Skip to main content

Techdocs Library > White papers >

IBM z Systems: Performance Report on Exploiting Large Memory for DB2 Buffer Pools with SAP

Document Author:
Additional Author(s):

Brenda Beane
Seewah Chan, Paul Lekkas

Document ID:


Doc. Organization:

IBM Systems

Document Revised:


Product(s) covered:

DB2 for z/OS and OS/390; IBM System z; SAP

Abstract: It is reasonable to assume that using more memory will improve overall system performance. One obvious way to make use of more memory is to allocate more memory to DB2 buffer pools. Reducing I/O by caching more data in buffer pools should reduce response time, increase throughput, and provide CPU savings.

The IBM zEnterprise 196 and EC12 systems can support up to 3 TB of real memory per server and 1 TB per LPAR. The IBM z13 system, announced in January 2015, supports up to 10 TB of real memory per server, more than three times that of the two previous generations of systems, and IBM has announced plans to support up to 4 TB of real memory per LPAR in the future. Currently, DB2 10 and 11 for z/OS theoretically allow up to 1 TB of memory to be used for all buffer pools in a given member. Special pricing for memory on the z13 system makes using larger amounts of memory more attractive and affordable.

The IBM SAP on System z Performance Team, located in Poughkeepsie, NY, conducted a number of experiments to evaluate the performance effects of using large amounts of memory for DB2 buffer pools. We systematically increased the sizes of DB2 buffer pools and measured the effects on system performance. We used the SAP Banking Services (SBS) Day Posting workload, which is a good representation of a customer online transaction processing (OLTP) workload. It is memory intensive, accesses a large number of tables, and exhibits random I/O behavior.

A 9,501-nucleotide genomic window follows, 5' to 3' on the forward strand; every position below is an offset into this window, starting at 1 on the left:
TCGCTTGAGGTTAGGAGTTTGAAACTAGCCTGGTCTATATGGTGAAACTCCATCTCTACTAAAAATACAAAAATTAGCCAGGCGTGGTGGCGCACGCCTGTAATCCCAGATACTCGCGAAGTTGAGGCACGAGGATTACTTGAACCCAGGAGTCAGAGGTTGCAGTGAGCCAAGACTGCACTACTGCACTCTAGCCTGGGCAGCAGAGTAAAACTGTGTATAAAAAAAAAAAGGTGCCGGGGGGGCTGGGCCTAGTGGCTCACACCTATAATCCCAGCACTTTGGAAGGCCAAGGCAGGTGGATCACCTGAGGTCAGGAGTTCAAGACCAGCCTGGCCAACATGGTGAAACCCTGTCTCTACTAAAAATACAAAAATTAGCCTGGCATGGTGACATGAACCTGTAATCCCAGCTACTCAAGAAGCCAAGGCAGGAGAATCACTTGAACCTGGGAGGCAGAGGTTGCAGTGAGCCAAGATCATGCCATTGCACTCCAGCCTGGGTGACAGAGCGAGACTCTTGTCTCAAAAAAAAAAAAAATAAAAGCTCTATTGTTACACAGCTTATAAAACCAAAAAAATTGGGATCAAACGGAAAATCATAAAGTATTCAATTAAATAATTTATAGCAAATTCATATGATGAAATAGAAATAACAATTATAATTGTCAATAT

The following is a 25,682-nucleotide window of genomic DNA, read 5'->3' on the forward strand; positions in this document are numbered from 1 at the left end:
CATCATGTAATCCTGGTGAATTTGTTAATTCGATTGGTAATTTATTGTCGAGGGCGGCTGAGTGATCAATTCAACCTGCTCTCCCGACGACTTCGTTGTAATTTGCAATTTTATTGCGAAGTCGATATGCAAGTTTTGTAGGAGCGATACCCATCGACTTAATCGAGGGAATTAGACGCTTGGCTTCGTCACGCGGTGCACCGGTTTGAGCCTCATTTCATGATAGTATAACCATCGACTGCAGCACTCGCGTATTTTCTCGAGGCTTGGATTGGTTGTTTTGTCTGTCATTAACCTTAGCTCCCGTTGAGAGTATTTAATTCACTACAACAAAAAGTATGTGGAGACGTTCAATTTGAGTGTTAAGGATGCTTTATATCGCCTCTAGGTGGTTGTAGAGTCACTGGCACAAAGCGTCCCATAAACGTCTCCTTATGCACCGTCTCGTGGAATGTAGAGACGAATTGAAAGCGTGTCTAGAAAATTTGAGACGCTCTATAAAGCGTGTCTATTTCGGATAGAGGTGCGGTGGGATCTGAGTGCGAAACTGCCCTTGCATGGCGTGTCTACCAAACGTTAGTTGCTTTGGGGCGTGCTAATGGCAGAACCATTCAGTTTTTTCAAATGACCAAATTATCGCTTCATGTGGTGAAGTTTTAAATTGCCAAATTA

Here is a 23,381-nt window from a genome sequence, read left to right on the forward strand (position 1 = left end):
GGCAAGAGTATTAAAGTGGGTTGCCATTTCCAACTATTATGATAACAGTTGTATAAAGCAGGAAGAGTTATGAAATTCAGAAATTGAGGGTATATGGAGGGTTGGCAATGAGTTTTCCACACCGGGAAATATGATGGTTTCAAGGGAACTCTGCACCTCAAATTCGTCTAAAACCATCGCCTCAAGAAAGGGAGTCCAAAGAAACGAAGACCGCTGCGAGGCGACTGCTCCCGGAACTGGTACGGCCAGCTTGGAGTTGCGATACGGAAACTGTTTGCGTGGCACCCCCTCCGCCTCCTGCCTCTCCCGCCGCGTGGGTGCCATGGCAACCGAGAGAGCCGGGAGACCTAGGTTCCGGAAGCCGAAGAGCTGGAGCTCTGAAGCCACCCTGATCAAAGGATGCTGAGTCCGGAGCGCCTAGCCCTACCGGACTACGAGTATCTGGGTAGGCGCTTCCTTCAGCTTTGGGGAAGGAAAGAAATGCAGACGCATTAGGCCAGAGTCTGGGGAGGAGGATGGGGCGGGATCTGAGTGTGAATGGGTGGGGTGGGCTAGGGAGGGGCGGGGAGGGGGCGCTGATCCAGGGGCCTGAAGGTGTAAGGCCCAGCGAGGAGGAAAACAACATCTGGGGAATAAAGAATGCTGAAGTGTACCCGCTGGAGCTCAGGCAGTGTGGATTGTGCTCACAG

We ran with DB2 11 for z/OS in both single system and data sharing environments. In data sharing, the group buffer pools on the coupling facility (CF) provide an extra layer of caching. We explored the effects of adding memory to both the local buffer pools and the group buffer pools.

We also experimented with reducing the number of buffer pools used. Although isolating or separating objects into their own buffer pools can provide essential monitoring capabilities and performance optimizations, it can also produce a large number of buffer pools over time which can be labor intensive and time consuming to maintain and tune. We conducted a set of experiments to evaluate the performance impact of reducing the number of buffer pools with hopes of simplifying buffer pool management without adversely affecting performance.

With the introduction of the IBM z13 system, we repeated a couple of the measurements that we did on the zEC12 on a z13 to validate that the results would be similar.



Hardware; Software; Solutions




Enterprise Application Solutions (EAS/ERP); ISV Applications




IBM System z Family

S/W Pillar(s):

Information Management; IBM System z Software




DB2 11 for z/OS, SAP, SAP Banking, Performance, Parallel Sysplex, Memory

The Techdocs Library
Is this your first visit to Techdocs (the Technical Sales Library)?

Learn more

Techdocs QuickSearch